On 25 January 2012, the European Commission published a proposed new data protection framework for the E.U. The new framework, unlike the current one, is to provide a consistent and harmonised set of rules for all 27 E.U. member states. One of the main objectives of the new framework is to better ensure that individuals know what is happening to their personal data. To this end, the European Commission is proposing to introduce the ‘right to be forgotten’.

At present, the E.U. Directive 95/46/EC gives individuals rights to access personal data from third parties that hold and control their personal data (such as websites and employers). The new proposal extends the rights of individuals by requiring an organisation that controls personal data about them (a “data controller”) to delete all such data and abstain from further disseminating it, if the individual so requests. This new right is particularly concerned with personal data stored on the internet, including social networking sites. 

At the heart of the right to be forgotten is a requirement for a data controller to delete personal data when requested, and, perhaps more significantly, to take all reasonable steps (including technical measures) to inform third parties of the data subject’s request, where third parties have processed such data. Where the data controller had authorized a third party publication of personal data, the controller shall be considered responsible for that publication. 

A data controller would be required to act on an individual’s request to delete their personal data without delay unless there is a legitimate reason not to do so, for example, if the data controller can show that it has the right to publish the information in order to comply with a legal obligation. The proposed fine for non-compliance is significant (and controversial) – up to 1% of a company’s annual global turnover.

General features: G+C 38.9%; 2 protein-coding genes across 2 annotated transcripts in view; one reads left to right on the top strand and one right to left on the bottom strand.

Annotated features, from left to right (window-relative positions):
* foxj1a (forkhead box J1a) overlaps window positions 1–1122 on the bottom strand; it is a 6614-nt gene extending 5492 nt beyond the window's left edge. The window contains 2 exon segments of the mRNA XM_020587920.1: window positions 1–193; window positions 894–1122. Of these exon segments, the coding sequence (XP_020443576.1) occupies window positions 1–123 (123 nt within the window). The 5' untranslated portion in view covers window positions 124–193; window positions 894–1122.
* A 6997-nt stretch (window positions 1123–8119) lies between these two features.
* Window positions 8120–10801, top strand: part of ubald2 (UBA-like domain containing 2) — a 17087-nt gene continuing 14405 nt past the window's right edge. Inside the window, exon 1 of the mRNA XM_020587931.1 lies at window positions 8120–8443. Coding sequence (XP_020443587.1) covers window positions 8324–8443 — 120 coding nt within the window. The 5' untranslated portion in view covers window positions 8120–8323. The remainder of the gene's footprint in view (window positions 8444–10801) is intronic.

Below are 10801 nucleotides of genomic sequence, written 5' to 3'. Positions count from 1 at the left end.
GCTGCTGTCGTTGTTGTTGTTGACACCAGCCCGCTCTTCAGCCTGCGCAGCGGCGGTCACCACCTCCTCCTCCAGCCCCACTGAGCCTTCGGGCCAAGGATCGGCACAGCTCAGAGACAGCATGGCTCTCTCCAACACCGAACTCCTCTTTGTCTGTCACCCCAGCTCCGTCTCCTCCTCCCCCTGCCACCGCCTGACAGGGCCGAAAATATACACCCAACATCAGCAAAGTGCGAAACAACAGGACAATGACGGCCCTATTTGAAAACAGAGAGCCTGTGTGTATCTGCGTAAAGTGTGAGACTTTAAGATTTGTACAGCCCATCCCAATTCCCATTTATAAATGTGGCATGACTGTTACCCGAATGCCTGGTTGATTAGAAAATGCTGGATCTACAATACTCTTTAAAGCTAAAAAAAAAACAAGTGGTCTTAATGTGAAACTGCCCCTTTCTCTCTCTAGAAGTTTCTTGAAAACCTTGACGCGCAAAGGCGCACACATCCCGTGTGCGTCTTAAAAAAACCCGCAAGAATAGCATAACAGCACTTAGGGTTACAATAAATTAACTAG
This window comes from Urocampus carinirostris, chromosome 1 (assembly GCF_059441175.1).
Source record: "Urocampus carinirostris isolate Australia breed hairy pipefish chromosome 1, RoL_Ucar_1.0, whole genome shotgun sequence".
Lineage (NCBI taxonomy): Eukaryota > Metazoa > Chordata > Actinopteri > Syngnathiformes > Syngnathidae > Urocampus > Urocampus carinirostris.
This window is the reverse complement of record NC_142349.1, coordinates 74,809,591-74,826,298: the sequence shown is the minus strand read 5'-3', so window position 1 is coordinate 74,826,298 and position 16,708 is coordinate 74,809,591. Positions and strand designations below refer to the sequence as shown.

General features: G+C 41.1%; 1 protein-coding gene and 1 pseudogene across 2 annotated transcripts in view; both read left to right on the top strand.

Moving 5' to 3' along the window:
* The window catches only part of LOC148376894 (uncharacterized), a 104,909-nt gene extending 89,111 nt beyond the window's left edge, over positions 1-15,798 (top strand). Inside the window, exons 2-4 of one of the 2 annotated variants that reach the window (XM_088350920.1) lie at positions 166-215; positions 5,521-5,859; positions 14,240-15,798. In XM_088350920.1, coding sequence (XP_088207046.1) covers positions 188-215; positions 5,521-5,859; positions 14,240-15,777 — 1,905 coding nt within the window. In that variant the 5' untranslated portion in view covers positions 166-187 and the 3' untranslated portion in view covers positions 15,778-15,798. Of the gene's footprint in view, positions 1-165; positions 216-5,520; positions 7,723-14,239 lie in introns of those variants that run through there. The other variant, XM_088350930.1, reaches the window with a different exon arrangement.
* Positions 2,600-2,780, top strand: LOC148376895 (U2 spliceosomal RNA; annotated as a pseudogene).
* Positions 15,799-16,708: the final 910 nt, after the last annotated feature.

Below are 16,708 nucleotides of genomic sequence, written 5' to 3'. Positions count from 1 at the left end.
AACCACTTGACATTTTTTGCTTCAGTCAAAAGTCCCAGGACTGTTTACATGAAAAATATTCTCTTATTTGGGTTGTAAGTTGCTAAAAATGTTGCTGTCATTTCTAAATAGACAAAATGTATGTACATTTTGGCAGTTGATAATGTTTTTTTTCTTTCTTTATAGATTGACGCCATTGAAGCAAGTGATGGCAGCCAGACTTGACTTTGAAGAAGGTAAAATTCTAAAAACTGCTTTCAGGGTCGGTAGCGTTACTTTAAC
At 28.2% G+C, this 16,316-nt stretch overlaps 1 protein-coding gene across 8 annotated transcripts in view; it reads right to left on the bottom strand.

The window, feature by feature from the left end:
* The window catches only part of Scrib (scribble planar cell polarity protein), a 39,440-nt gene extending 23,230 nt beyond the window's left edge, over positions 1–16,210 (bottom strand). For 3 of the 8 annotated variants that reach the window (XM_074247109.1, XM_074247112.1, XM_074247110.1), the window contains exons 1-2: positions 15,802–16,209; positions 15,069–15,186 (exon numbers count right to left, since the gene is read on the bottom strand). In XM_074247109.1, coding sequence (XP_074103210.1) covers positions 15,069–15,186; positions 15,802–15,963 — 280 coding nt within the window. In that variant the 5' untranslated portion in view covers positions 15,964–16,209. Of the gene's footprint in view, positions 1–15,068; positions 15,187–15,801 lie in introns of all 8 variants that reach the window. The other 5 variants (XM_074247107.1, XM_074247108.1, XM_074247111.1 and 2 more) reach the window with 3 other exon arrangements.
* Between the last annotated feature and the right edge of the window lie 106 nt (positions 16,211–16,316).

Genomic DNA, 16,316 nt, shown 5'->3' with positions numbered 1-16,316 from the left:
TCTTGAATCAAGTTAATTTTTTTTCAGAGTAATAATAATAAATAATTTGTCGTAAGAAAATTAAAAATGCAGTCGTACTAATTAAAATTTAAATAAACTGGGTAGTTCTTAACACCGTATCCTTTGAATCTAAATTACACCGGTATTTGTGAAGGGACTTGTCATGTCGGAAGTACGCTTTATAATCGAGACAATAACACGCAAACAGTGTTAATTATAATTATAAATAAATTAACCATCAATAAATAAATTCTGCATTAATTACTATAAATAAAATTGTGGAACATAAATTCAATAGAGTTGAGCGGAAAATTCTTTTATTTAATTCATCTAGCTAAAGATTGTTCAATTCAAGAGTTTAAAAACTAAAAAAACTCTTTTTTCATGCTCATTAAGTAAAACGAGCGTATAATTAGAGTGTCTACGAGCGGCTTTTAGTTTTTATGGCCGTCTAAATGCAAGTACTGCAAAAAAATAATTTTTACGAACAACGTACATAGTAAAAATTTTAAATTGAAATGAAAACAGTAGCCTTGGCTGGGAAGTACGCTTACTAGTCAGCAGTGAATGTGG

Individuals who have concerns about their personal privacy would welcome the ‘right to be forgotten’ as it affords internet users with greater control over their personal information. Data controllers are however more sceptical and have concerns. Compliance could be time consuming and costly as organisations would need to have processes, procedures and IT systems in place to be able to delete all personal data held about a specific individual.

Another difficulty that data controllers are grappling with is whether they would be responsible for the republication of personal data by third parties and what their obligations would be to ensure the removal of such published material. It is hoped that this is clarified in the final Regulation. The ‘right to be forgotten’ also raises potentially complex issues about censorship and freedom of speech when the information is posted by third parties. For example, would an individual’s data protection right take precedence over a third party’s right to freedom of speech? 

The ‘right to be forgotten’ is undoubtedly one of the most controversial proposals of the E.U. is proposed new framework. Given the number of issues that are likely to be raised by organizations that will make representations to the European Parliament, it is anticipated (and hoped) that the ‘right to be forgotten’ will be revised and clarified before it is incorporated into the Regulation and made law. Watch this space!